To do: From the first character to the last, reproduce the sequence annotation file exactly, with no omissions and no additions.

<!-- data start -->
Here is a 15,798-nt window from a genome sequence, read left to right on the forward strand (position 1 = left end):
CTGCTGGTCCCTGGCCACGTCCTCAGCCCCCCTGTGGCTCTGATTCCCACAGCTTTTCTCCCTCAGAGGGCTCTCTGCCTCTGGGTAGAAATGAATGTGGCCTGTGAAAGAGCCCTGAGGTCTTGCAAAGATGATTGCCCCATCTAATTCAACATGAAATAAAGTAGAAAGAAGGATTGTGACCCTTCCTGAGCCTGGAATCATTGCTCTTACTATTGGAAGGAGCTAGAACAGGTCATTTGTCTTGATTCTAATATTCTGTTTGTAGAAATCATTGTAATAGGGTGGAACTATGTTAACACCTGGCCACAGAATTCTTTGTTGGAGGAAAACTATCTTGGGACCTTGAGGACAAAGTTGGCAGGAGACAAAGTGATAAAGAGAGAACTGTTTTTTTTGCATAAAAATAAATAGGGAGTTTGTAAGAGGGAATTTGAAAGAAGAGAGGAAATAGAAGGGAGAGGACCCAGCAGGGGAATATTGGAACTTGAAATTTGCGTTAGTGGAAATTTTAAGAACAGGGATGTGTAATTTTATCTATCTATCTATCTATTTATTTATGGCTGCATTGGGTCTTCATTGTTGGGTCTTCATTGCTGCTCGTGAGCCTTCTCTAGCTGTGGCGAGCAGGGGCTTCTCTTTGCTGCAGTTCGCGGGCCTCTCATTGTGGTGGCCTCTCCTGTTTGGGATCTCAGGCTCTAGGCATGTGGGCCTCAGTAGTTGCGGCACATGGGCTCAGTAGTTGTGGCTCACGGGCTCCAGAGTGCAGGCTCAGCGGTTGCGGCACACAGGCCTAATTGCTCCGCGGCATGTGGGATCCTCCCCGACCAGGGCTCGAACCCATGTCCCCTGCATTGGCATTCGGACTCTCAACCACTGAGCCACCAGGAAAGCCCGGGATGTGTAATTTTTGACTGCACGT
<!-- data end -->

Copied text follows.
Here is a 15,798-nt window from a genome sequence, read left to right on the forward strand (position 1 = left end):
CTGCTGGTCCCTGGCCACGTCCTCAGCCCCCCTGTGGCTCTGATTCCCACAGCTTTTCTCCCTCAGAGGGCTCTCTGCCTCTGGGTAGAAATGAATGTGGCCTGTGAAAGAGCCCTGAGGTCTTGCAAAGATGATTGCCCCATCTAATTCAACATGAAATAAAGTAGAAAGAAGGATTGTGACCCTTCCTGAGCCTGGAATCATTGCTCTTACTATTGGAAGGAGCTAGAACAGGTCATTTGTCTTGATTCTAATATTCTGTTTGTAGAAATCATTGTAATAGGGTGGAACTATGTTAACACCTGGCCACAGAATTCTTTGTTGGAGGAAAACTATCTTGGGACCTTGAGGACAAAGTTGGCAGGAGACAAAGTGATAAAGAGAGAACTGTTTTTTTTGCATAAAAATAAATAGGGAGTTTGTAAGAGGGAATTTGAAAGAAGAGAGGAAATAGAAGGGAGAGGACCCAGCAGGGGAATATTGGAACTTGAAATTTGCGTTAGTGGAAATTTTAAGAACAGGGATGTGTAATTTTATCTATCTATCTATCTATTTATTTATGGCTGCATTGGGTCTTCATTGTTGGGTCTTCATTGCTGCTCGTGAGCCTTCTCTAGCTGTGGCGAGCAGGGGCTTCTCTTTGCTGCAGTTCGCGGGCCTCTCATTGTGGTGGCCTCTCCTGTTTGGGATCTCAGGCTCTAGGCATGTGGGCCTCAGTAGTTGCGGCACATGGGCTCAGTAGTTGTGGCTCACGGGCTCCAGAGTGCAGGCTCAGCGGTTGCGGCACACAGGCCTAATTGCTCCGCGGCATGTGGGATCCTCCCCGACCAGGGCTCGAACCCATGTCCCCTGCATTGGCATTCGGACTCTCAACCACTGAGCCACCAGGAAAGCCCGGGATGTGTAATTTTTGACTGCACGT